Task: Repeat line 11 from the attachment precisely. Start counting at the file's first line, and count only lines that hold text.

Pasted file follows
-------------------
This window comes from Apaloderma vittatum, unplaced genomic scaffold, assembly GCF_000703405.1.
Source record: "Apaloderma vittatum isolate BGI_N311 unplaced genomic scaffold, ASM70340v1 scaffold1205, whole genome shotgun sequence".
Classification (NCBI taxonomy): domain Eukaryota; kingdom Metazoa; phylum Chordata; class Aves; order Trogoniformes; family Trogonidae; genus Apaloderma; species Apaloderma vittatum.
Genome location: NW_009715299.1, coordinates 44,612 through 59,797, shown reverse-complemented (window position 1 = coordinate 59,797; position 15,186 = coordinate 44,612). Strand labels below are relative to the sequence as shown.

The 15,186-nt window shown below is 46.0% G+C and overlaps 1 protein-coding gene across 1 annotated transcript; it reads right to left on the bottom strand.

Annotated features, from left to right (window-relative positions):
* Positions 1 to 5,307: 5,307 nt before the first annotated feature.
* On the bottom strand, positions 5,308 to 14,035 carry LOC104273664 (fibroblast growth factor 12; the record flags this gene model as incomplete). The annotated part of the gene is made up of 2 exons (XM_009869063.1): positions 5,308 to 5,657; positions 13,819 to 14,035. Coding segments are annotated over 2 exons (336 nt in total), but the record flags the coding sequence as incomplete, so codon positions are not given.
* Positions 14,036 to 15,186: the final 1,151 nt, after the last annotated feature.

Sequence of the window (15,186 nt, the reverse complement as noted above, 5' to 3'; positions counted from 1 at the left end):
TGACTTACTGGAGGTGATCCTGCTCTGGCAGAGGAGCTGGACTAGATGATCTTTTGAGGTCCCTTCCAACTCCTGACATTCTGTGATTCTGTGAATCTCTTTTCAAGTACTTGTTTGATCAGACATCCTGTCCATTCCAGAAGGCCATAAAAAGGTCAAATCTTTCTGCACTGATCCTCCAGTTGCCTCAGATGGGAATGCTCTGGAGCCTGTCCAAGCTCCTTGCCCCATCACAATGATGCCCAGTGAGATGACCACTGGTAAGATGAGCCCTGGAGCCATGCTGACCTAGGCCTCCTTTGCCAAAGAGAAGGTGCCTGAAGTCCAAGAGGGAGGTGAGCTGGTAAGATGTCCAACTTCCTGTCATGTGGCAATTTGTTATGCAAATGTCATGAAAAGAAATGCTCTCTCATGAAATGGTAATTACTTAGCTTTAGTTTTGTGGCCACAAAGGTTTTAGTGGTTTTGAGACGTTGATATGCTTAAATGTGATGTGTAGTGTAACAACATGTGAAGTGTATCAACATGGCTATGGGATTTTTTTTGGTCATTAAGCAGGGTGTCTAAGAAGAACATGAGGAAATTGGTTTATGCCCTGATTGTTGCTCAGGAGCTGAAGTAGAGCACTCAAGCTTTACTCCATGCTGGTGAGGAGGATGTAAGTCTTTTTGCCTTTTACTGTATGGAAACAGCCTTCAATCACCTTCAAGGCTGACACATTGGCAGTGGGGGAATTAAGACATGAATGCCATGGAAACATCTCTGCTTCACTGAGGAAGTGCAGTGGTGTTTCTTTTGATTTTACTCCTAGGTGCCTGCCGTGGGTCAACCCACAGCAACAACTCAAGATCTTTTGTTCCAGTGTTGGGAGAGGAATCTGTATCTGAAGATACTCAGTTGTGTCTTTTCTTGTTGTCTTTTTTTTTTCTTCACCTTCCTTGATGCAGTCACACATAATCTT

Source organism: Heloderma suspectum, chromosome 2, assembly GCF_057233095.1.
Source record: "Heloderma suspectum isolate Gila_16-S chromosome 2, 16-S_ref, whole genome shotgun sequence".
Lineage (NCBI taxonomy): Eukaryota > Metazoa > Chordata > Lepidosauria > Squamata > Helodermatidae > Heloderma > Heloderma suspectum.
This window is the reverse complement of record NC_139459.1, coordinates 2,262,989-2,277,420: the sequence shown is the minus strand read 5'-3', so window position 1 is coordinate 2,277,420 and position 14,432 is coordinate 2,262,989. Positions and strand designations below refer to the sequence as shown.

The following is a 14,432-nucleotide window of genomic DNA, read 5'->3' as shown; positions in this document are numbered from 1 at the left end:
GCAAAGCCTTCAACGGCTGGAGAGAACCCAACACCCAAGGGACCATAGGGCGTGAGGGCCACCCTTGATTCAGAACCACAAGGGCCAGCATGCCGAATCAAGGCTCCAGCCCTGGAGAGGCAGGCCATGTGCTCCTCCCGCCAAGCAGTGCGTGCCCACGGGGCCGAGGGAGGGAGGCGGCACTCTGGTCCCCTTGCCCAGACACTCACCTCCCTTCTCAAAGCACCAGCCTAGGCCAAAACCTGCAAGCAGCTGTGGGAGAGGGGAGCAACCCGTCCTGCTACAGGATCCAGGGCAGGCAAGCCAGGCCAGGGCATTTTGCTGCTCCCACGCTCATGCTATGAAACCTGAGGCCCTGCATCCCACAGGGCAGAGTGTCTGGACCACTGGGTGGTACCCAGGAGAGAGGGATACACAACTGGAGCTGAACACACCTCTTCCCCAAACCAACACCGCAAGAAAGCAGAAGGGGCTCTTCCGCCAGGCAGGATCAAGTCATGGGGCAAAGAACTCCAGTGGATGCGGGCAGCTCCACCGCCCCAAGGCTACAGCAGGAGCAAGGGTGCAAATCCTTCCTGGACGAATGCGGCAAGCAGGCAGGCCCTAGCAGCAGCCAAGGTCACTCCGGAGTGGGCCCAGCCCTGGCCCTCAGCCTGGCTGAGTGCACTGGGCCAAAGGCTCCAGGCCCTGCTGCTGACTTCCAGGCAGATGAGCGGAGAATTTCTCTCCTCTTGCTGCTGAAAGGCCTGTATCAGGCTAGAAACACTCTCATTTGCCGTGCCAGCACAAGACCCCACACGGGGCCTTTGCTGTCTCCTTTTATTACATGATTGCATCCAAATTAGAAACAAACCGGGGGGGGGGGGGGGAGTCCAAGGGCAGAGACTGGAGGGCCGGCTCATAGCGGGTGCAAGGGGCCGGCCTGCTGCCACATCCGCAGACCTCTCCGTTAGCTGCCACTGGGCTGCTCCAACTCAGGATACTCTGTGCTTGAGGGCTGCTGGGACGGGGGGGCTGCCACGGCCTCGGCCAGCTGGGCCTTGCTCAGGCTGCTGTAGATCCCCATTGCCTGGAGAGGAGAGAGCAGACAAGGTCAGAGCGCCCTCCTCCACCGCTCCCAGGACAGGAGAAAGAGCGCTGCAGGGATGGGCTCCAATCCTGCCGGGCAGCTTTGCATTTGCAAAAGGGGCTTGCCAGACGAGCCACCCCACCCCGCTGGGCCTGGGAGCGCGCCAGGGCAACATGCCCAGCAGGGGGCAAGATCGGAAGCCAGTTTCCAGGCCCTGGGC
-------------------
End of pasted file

TGACTTACTGGAGGTGATCCTGCTCTGGCAGAGGAGCTGGACTAGATGATCTTTTGAGGTCCCTTCCAACTCCTGACATTCTGTGATTCTGTGAATCTCTTTTCAAGTACTTGTTTGATCAGACATCCTGTCCATTCCAGAAGGCCATAAAAAGGTCAAATCTTTCTGCACTGATCCTCCAGTTGCCTCAGATGGGAATGCTCTGGAGCCTGTCCAAGCTCCTTGCCCCATCACAATGATGCCCAGTGAGATGACCACTGGTAAGATGAGCCCTGGAGCCATGCTGACCTAGGCCTCCTTTGCCAAAGAGAAGGTGCCTGAAGTCCAAGAGGGAGGTGAGCTGGTAAGATGTCCAACTTCCTGTCATGTGGCAATTTGTTATGCAAATGTCATGAAAAGAAATGCTCTCTCATGAAATGGTAATTACTTAGCTTTAGTTTTGTGGCCACAAAGGTTTTAGTGGTTTTGAGACGTTGATATGCTTAAATGTGATGTGTAGTGTAACAACATGTGAAGTGTATCAACATGGCTATGGGATTTTTTTTGGTCATTAAGCAGGGTGTCTAAGAAGAACATGAGGAAATTGGTTTATGCCCTGATTGTTGCTCAGGAGCTGAAGTAGAGCACTCAAGCTTTACTCCATGCTGGTGAGGAGGATGTAAGTCTTTTTGCCTTTTACTGTATGGAAACAGCCTTCAATCACCTTCAAGGCTGACACATTGGCAGTGGGGGAATTAAGACATGAATGCCATGGAAACATCTCTGCTTCACTGAGGAAGTGCAGTGGTGTTTCTTTTGATTTTACTCCTAGGTGCCTGCCGTGGGTCAACCCACAGCAACAACTCAAGATCTTTTGTTCCAGTGTTGGGAGAGGAATCTGTATCTGAAGATACTCAGTTGTGTCTTTTCTTGTTGTCTTTTTTTTTTCTTCACCTTCCTTGATGCAGTCACACATAATCTT